The infrastructure report posits that, if there is no change in commuter habits or in government approaches to infrastructure development, an additional 14,000 commuters will pour onto the MBTA each day, and ridership will jump by 7 percent on buses, subways and trolleys and by 3 percent on commuter rails.

These numbers only will increase if the anticipated road congestion or city initiatives spur more drivers to switch to public transit.

Making buses desirable

Boston’s ability to improve public transit is mixed. Along with approaching the state for MBTA projects and funding requests, city officials are identifying local projects, such as reenvisioning how road space is used.

Among major goals, Holmes said, is promoting buses as a desirable transit option.

“We have to make it so that folks respect the utility of buses much more,” he said. That means making improvements that “elevate buses as reliable means of transit and get it more respect inside of the options that people have.”

Holmes said to achieve this, he would like to continue on work done in 2011 and 2012 to optimize efficiency of 15 of the state’s busiest bus routes — changes that affected 37 percent of all bus riders. One problem that had been detected, Holmes said, is that bus stops may remain in the same location, even after the facility or other attraction that had made the stop useful closed or moved. The 2011-2012 initiative realigned bus routes and created new stops, bus shelters and benches.

Holmes says he would like to extend the improvements further, including adding re-examining more bus routes and adding a route to link Mattapan and Dorchester to the Longwood Medical Area. Optimizing bus routes will be among the recommendations set forth in Go Boston 2030’s report, due this August.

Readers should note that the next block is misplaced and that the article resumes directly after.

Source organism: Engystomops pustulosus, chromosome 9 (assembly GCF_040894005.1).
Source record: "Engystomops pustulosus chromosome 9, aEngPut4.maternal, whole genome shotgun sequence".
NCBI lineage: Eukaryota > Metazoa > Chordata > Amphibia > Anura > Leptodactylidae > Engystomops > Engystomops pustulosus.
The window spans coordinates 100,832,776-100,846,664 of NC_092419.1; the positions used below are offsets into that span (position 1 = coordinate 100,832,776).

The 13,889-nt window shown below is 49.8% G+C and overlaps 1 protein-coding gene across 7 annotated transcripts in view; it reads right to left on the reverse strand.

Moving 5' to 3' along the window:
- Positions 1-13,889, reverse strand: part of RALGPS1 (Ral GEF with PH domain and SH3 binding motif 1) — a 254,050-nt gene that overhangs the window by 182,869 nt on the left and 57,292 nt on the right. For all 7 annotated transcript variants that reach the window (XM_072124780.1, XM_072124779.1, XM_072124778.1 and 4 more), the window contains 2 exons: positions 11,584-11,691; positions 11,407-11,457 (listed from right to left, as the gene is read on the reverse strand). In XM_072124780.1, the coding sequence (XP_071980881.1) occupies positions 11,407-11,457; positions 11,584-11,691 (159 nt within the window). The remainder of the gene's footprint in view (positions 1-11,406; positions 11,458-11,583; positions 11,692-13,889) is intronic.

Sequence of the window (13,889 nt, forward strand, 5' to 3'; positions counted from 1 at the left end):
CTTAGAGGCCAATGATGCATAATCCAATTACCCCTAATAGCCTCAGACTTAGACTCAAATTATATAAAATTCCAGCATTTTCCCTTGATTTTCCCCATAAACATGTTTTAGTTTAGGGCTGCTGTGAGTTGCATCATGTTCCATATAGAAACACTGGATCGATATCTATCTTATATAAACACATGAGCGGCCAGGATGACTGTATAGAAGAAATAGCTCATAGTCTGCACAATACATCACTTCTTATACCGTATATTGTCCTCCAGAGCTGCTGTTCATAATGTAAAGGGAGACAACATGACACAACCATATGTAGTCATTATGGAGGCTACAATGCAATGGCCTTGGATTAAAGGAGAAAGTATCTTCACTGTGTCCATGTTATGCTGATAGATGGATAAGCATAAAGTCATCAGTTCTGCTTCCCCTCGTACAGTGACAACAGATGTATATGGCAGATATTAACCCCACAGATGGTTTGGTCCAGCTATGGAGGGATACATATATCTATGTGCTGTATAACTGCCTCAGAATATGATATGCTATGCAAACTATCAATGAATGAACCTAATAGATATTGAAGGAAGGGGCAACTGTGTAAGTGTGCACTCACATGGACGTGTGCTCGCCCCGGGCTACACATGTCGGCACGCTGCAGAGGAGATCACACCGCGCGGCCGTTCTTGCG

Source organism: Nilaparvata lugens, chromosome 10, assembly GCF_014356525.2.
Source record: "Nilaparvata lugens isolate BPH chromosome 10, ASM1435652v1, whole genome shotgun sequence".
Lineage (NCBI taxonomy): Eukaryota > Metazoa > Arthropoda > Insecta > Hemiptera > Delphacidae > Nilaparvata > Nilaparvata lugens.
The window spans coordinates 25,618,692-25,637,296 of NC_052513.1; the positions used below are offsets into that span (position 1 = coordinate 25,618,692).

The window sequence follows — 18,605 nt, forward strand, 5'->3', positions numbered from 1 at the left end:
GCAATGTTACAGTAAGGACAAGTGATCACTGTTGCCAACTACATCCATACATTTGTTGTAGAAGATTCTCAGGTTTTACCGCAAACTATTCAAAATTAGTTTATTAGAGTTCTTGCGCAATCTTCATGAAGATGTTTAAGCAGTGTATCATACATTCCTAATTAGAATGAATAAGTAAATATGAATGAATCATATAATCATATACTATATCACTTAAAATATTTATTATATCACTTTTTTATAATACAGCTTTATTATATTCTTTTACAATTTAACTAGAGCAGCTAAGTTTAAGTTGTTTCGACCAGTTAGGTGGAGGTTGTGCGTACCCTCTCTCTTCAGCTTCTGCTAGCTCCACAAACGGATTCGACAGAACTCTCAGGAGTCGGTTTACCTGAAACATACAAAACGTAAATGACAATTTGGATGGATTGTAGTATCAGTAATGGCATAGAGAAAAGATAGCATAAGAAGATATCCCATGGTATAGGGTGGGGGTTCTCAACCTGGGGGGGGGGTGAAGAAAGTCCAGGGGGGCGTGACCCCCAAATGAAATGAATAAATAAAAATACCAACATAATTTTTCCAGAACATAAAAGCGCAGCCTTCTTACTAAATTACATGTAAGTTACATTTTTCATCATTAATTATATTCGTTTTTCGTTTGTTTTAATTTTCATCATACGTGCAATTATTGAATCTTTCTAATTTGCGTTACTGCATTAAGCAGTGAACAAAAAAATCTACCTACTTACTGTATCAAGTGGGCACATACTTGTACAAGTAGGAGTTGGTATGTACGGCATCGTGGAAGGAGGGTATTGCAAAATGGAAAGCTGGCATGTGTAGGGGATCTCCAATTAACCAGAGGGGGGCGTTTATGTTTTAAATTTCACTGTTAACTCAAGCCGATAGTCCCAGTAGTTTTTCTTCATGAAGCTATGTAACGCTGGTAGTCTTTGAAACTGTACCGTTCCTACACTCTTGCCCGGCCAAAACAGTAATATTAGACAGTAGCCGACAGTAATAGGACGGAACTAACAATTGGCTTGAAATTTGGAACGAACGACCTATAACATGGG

Other transportation options

Other projects the city can sponsor include increasing access to the city’s Hubway bikeshares, especially by placing them at MBTA stations and major bus hubs, Gupta said. Roxbury and northern Dorchester are scheduled to receive ten new Hubway stations this summer, with location discussions currently underway, according to Boston Bikes.

Another plan: working with the MBTA to increase frequency on the Fairmount line by running the existing cars more often, Gupta said. Replacing the cars with lighter, more technically-advanced cars is a potential long-term step, he added, but said the city wants to find ways to act now.

Go Boston 2030 members also spoke of opportunities to use technology to help potential riders plan the quickest routes using mass transit, as well interest in creating more transit routes that would cut across neighborhoods, instead of forcing riders to enter downtown then head back out.

Funding barriers

Along with asking the state for assistance on projects, the city is examining what it can initiate on its own in the next few years. Funding will be a question.

The 2011-2012 bus improvements had relied on $10 million in federal funding, Holmes said, adding that such revenue was unlikely to be supplied in sufficient quantity now. And while he supports a gas tax with revenue directed to maintaining and repairing roads, not all of the legislature agrees, he said.

“I think part of this infrastructure build-out needs to come with more designated revenue,” Holmes said.